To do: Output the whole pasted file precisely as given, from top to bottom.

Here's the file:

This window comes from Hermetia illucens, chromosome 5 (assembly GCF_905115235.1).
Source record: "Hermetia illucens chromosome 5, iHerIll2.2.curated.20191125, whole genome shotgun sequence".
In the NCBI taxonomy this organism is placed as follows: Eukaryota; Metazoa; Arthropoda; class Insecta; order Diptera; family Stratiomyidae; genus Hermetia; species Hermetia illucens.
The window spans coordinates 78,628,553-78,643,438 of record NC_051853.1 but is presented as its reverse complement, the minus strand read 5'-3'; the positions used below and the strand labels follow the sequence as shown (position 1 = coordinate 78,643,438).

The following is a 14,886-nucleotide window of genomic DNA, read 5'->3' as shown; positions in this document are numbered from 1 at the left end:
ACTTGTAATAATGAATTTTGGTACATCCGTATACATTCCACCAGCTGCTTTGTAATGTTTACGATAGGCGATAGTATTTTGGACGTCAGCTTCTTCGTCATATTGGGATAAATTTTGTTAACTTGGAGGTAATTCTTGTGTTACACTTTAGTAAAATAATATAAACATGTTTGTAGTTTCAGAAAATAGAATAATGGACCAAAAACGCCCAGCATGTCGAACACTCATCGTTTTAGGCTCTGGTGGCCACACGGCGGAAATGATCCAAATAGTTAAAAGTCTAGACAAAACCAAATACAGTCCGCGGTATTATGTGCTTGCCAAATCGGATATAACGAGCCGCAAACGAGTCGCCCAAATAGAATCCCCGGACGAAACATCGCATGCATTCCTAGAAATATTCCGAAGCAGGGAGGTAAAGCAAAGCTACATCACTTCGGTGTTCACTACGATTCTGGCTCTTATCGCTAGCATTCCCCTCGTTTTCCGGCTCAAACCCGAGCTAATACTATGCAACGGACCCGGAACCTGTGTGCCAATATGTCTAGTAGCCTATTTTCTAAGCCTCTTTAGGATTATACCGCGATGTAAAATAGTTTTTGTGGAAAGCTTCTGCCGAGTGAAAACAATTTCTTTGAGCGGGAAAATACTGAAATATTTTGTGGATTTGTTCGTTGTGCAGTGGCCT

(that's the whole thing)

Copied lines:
This window comes from Hermetia illucens, chromosome 5 (assembly GCF_905115235.1).
Source record: "Hermetia illucens chromosome 5, iHerIll2.2.curated.20191125, whole genome shotgun sequence".
In the NCBI taxonomy this organism is placed as follows: Eukaryota; Metazoa; Arthropoda; class Insecta; order Diptera; family Stratiomyidae; genus Hermetia; species Hermetia illucens.
The window spans coordinates 78,628,553-78,643,438 of record NC_051853.1 but is presented as its reverse complement, the minus strand read 5'-3'; the positions used below and the strand labels follow the sequence as shown (position 1 = coordinate 78,643,438).

The following is a 14,886-nucleotide window of genomic DNA, read 5'->3' as shown; positions in this document are numbered from 1 at the left end:
ACTTGTAATAATGAATTTTGGTACATCCGTATACATTCCACCAGCTGCTTTGTAATGTTTACGATAGGCGATAGTATTTTGGACGTCAGCTTCTTCGTCATATTGGGATAAATTTTGTTAACTTGGAGGTAATTCTTGTGTTACACTTTAGTAAAATAATATAAACATGTTTGTAGTTTCAGAAAATAGAATAATGGACCAAAAACGCCCAGCATGTCGAACACTCATCGTTTTAGGCTCTGGTGGCCACACGGCGGAAATGATCCAAATAGTTAAAAGTCTAGACAAAACCAAATACAGTCCGCGGTATTATGTGCTTGCCAAATCGGATATAACGAGCCGCAAACGAGTCGCCCAAATAGAATCCCCGGACGAAACATCGCATGCATTCCTAGAAATATTCCGAAGCAGGGAGGTAAAGCAAAGCTACATCACTTCGGTGTTCACTACGATTCTGGCTCTTATCGCTAGCATTCCCCTCGTTTTCCGGCTCAAACCCGAGCTAATACTATGCAACGGACCCGGAACCTGTGTGCCAATATGTCTAGTAGCCTATTTTCTAAGCCTCTTTAGGATTATACCGCGATGTAAAATAGTTTTTGTGGAAAGCTTCTGCCGAGTGAAAACAATTTCTTTGAGCGGGAAAATACTGAAATATTTTGTGGATTTGTTCGTTGTGCAGTGGCCT